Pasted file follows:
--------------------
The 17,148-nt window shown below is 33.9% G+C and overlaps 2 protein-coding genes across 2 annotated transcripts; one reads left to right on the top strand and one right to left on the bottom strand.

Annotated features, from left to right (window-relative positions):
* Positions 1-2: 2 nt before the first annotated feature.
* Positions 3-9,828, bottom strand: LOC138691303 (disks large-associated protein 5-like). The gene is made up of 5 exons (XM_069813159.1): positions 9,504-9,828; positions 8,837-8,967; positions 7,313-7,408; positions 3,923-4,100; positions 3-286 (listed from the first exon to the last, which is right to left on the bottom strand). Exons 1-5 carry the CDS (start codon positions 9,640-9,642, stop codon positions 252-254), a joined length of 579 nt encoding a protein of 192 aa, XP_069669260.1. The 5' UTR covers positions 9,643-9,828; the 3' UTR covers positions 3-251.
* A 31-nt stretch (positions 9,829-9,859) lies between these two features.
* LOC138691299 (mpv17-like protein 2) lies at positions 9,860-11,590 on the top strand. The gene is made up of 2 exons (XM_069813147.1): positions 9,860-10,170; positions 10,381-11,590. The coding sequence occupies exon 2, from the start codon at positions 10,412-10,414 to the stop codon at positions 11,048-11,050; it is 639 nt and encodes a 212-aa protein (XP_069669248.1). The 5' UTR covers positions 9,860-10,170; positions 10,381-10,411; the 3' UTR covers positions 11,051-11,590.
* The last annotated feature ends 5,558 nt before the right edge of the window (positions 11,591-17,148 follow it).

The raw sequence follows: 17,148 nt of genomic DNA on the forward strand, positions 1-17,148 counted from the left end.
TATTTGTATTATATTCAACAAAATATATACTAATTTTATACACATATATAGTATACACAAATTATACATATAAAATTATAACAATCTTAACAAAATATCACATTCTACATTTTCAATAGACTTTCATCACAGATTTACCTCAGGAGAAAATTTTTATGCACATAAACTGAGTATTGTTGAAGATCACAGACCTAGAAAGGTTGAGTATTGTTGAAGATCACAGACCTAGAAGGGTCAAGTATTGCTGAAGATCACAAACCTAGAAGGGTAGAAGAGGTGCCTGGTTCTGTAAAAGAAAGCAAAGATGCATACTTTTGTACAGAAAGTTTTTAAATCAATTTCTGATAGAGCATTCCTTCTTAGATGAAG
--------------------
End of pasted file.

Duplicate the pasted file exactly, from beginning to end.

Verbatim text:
The 17,148-nt window shown below is 33.9% G+C and overlaps 2 protein-coding genes across 2 annotated transcripts; one reads left to right on the top strand and one right to left on the bottom strand.

Annotated features, from left to right (window-relative positions):
* Positions 1-2: 2 nt before the first annotated feature.
* Positions 3-9,828, bottom strand: LOC138691303 (disks large-associated protein 5-like). The gene is made up of 5 exons (XM_069813159.1): positions 9,504-9,828; positions 8,837-8,967; positions 7,313-7,408; positions 3,923-4,100; positions 3-286 (listed from the first exon to the last, which is right to left on the bottom strand). Exons 1-5 carry the CDS (start codon positions 9,640-9,642, stop codon positions 252-254), a joined length of 579 nt encoding a protein of 192 aa, XP_069669260.1. The 5' UTR covers positions 9,643-9,828; the 3' UTR covers positions 3-251.
* A 31-nt stretch (positions 9,829-9,859) lies between these two features.
* LOC138691299 (mpv17-like protein 2) lies at positions 9,860-11,590 on the top strand. The gene is made up of 2 exons (XM_069813147.1): positions 9,860-10,170; positions 10,381-11,590. The coding sequence occupies exon 2, from the start codon at positions 10,412-10,414 to the stop codon at positions 11,048-11,050; it is 639 nt and encodes a 212-aa protein (XP_069669248.1). The 5' UTR covers positions 9,860-10,170; positions 10,381-10,411; the 3' UTR covers positions 11,051-11,590.
* The last annotated feature ends 5,558 nt before the right edge of the window (positions 11,591-17,148 follow it).

The raw sequence follows: 17,148 nt of genomic DNA on the forward strand, positions 1-17,148 counted from the left end.
TATTTGTATTATATTCAACAAAATATATACTAATTTTATACACATATATAGTATACACAAATTATACATATAAAATTATAACAATCTTAACAAAATATCACATTCTACATTTTCAATAGACTTTCATCACAGATTTACCTCAGGAGAAAATTTTTATGCACATAAACTGAGTATTGTTGAAGATCACAGACCTAGAAAGGTTGAGTATTGTTGAAGATCACAGACCTAGAAGGGTCAAGTATTGCTGAAGATCACAAACCTAGAAGGGTAGAAGAGGTGCCTGGTTCTGTAAAAGAAAGCAAAGATGCATACTTTTGTACAGAAAGTTTTTAAATCAATTTCTGATAGAGCATTCCTTCTTAGATGAAG